Those who want to obtain a .gov domain will now have to go through an enhanced identity verification process first.
Prior to the additional security measures, all it took for someone to get one was to list the person responsible for billing, technology or administration.
Although the request needs to be printed with an official letterhead, forging one appears to be simple enough.
The new preventative measure should make it harder for cyber-criminals to use .gov domains for nefarious purposes.
It is scheduled to go live in a matter of days.
Once it does, ID verification will be a necessary part of the process.
Furthermore, all authorisation letters will be required to bear notarised signatures.
According to the US General Services Administration (GSA), this should help to keep mail and wire fraud at bay.
It is still unknown whether the GSA will be putting additional safeguards in place.
Although the agency claims to have already implemented more fraud prevention controls, it is yet to elaborate on what precisely these may be.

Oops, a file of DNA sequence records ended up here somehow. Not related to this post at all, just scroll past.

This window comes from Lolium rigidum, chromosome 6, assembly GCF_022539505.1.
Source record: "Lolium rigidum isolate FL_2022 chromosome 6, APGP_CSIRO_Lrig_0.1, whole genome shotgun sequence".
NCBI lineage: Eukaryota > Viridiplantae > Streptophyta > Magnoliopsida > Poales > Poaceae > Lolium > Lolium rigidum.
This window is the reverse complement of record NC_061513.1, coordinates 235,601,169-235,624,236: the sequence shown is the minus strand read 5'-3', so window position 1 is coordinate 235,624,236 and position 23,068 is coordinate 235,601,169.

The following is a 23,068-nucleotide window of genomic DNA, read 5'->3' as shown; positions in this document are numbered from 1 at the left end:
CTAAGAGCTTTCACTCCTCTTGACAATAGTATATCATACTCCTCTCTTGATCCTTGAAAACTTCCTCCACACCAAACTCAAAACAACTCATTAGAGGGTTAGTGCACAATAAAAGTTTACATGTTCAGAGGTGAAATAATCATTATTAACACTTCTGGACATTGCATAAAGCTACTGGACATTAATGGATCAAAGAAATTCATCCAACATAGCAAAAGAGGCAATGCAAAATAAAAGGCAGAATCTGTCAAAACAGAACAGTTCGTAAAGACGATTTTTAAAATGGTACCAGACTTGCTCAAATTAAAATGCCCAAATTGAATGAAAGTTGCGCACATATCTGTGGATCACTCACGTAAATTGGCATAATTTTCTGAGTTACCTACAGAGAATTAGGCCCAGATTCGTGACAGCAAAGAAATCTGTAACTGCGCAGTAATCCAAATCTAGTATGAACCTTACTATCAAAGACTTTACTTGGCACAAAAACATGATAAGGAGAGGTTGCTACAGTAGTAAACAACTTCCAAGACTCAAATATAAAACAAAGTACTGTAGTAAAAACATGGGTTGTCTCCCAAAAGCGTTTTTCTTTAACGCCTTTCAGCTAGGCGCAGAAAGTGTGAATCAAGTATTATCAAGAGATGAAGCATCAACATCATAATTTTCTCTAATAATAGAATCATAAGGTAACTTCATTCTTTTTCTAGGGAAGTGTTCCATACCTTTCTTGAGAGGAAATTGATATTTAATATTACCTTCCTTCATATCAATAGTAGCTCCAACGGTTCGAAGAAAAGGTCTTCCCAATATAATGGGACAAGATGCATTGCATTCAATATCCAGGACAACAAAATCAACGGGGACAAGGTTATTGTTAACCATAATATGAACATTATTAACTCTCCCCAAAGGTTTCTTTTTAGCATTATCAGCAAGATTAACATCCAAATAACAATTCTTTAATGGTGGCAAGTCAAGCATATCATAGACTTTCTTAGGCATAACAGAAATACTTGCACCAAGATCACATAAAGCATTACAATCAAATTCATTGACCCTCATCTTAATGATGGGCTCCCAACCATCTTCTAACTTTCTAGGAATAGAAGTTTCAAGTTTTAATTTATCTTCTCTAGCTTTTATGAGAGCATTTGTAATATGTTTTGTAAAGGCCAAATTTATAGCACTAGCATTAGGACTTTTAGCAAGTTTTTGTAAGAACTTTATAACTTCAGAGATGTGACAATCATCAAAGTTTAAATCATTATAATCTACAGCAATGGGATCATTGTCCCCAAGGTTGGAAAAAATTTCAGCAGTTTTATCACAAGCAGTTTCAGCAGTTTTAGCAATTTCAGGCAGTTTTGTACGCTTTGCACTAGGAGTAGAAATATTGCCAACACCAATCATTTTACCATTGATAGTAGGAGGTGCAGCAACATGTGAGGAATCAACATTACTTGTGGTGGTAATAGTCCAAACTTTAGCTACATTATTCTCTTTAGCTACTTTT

Either way, the question remains: if someone is willing to go through the trouble of faking a letterhead and someone’s signature, why would they not be willing to fake the notarisation on top of that?
Consultant and domain name expert John Levine sees this as a good start, but he does believe that there is more that the GSA could do.
It is not entirely clear how big of a risk it is to register a fake .gov domain name – in the end, the additional measure could very well be enough.
The Cybersecurity and Infrastructure Security Agency, for one, holds the opinion that more should be done.
In fact, it wants to attain control of the process by taking it from the GSA.